Mess. Clutter. Disorder. We've all learned that these are bad. We should avoid them at all costs. Children's rooms should not have toys all around them. Office desks need to be organized and not too personalized. Lawns need to be well groomed to fit in with the rest of the neighborhood.
Who decided this? Is it really better to be organized and structured than to have free flow and flexibility?
In "A Perfect Mess: The Hidden Benefits of Disorder", Eric Abrahamson and David H. Freedman describe a number of benefits of mess. Those people with stacked desks may actually have a better system of prioritizing than those with tickler files and folders. They've gotten used to where the higher priority items are located and easily locate them.
People who vary their easy-to-change habits can break out of habit webs that make it difficult for them to be creative. Going home a different route or getting ready for work in a different sequence are examples of habits that could be varied.
Noise can be a form of mess. Phone communication has always had the challenge of sounds on the line. With the improvement of cell phones, background noise was eliminated to the point that the quiet was actually a problem. They now add background noise to cell phones and call it comfort noise. It is a comfort to people to hear some background noise so that they know they are connected. It also disguises voice echoes that show up when there is no background noise. Frederic Bourget, Senior Product Manager of Octasic Corporation created the CN, comfort noise.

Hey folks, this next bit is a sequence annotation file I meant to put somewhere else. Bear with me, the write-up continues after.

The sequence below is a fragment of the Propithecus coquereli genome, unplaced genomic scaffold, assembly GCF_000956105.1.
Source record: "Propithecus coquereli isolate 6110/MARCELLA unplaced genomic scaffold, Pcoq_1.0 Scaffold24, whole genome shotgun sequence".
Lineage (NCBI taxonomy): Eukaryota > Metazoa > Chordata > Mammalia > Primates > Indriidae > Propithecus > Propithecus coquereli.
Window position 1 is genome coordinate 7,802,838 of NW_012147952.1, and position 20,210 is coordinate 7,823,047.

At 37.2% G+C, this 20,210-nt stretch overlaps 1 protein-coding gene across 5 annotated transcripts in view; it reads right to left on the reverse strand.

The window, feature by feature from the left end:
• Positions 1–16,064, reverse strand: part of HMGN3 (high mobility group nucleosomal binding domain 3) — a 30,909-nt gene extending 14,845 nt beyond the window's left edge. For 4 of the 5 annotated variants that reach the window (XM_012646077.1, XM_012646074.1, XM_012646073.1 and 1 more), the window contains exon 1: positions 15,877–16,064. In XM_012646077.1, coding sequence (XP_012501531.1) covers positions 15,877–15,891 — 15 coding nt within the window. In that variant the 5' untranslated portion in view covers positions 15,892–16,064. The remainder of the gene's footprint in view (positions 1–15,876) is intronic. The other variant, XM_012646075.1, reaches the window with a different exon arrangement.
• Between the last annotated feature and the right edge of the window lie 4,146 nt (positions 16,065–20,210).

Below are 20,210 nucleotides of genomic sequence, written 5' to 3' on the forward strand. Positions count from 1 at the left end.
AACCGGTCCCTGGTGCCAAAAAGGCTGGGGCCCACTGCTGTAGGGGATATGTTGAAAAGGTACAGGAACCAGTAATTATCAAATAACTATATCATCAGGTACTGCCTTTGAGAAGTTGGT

According to Abrahamson and Freedman, there are specifically six key benefits to messiness:
With messy systems, change can occur more easily in a wider variety of ways than the more rigid neat systems. Neatness does not respond well to changing demands and unexpected events.
Messy systems tend to keep more of the diversity of elements. Neat systems often eliminate useful and even critical elements.
Mess contributes to having a system harmonize with its environment, receiving helpful information. Neatness can insulate a system from environmental cues.
Mess allows system elements to more randomly move about, leading to new solutions. Neatness can limit novel and unexpected elements to be present. Chefs often prefer to work in the midst of a spread of ingredients and tools in order to come up with new food combinations and techniques.
Messy systems can accomplish goals using fewer resources and can often have the support of those in the outside world. Being neat keeps the burden of the work trapped in the system and requires constant use of resources.
Because mess loosely weaves various elements, messy systems can be more resistant6 to destruction, failure, and imitation. Neat systems can have very definite strong and weak points, causing them to be brittle, easily disrupted, and copied.
Did you ever think there could be so many advantages to being messy?
Just as with so many things in life, there just isn't an easy answer to what is the best way to organize. You can see that productivity is not dependent on one method.